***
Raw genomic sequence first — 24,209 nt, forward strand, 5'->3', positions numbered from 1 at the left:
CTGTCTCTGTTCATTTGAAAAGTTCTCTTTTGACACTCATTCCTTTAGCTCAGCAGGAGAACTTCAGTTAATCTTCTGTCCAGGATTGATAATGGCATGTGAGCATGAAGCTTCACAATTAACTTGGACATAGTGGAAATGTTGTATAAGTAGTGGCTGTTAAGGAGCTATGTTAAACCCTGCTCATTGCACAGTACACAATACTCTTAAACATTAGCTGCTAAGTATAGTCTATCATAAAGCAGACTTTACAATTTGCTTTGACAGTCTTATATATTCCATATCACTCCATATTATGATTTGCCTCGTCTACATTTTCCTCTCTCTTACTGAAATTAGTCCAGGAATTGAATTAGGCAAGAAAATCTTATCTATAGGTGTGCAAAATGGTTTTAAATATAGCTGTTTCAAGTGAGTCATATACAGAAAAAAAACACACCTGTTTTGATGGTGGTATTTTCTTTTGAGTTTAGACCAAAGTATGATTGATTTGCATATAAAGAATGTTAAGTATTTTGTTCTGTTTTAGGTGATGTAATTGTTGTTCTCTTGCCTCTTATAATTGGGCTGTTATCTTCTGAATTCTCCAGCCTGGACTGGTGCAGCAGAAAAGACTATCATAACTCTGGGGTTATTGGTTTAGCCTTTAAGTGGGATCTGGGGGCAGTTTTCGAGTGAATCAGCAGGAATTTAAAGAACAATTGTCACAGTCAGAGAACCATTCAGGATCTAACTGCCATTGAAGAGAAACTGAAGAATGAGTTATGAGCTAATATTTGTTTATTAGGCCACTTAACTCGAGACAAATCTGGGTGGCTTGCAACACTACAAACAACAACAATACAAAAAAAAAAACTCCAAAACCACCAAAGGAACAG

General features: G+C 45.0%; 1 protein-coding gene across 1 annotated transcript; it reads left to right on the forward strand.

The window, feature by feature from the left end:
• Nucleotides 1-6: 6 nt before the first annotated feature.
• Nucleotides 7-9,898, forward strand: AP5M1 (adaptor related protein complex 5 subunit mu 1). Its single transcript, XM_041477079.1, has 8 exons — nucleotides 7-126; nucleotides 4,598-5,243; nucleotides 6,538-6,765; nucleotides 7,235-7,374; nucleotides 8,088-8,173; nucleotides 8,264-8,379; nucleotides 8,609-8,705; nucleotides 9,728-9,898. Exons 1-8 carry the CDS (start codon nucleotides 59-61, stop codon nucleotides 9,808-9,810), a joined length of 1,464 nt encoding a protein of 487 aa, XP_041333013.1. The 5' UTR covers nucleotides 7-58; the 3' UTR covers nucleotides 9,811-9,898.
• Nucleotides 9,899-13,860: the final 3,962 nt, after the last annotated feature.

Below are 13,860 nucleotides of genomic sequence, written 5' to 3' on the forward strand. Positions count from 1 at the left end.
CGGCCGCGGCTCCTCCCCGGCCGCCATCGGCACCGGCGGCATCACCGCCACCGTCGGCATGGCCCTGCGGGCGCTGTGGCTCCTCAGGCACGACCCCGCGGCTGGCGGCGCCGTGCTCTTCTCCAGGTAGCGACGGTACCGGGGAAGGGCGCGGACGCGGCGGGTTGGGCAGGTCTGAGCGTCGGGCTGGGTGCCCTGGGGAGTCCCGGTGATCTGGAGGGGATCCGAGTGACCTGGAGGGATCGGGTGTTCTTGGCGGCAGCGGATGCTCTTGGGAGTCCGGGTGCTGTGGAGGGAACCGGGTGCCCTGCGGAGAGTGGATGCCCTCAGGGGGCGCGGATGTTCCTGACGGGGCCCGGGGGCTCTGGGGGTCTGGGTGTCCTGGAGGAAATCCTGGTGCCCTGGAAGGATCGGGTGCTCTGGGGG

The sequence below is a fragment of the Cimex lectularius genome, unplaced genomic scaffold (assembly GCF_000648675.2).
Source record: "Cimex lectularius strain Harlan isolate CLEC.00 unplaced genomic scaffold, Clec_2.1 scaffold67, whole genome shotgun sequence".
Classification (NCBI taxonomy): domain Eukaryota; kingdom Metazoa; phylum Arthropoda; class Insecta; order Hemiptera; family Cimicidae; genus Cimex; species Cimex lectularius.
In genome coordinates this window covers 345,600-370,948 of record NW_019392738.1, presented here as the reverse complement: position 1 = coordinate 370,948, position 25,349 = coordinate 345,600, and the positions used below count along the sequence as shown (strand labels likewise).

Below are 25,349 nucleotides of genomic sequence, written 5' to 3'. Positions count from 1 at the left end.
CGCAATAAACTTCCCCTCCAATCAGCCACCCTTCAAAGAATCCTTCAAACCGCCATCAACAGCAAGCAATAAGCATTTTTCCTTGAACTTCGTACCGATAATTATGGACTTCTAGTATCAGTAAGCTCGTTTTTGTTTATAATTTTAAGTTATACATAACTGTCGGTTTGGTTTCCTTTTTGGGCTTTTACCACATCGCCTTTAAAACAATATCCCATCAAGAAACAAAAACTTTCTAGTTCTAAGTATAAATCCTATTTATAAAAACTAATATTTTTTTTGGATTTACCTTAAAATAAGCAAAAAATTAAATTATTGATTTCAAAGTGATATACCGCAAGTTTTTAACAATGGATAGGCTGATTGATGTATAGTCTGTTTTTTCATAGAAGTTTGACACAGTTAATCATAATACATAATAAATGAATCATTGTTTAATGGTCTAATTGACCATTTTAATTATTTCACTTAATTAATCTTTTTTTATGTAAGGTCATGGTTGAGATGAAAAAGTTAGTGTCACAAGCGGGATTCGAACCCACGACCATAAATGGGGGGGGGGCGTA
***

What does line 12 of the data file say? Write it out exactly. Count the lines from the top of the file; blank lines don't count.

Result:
Classification (NCBI taxonomy): domain Eukaryota; kingdom Metazoa; phylum Arthropoda; class Insecta; order Hemiptera; family Cimicidae; genus Cimex; species Cimex lectularius.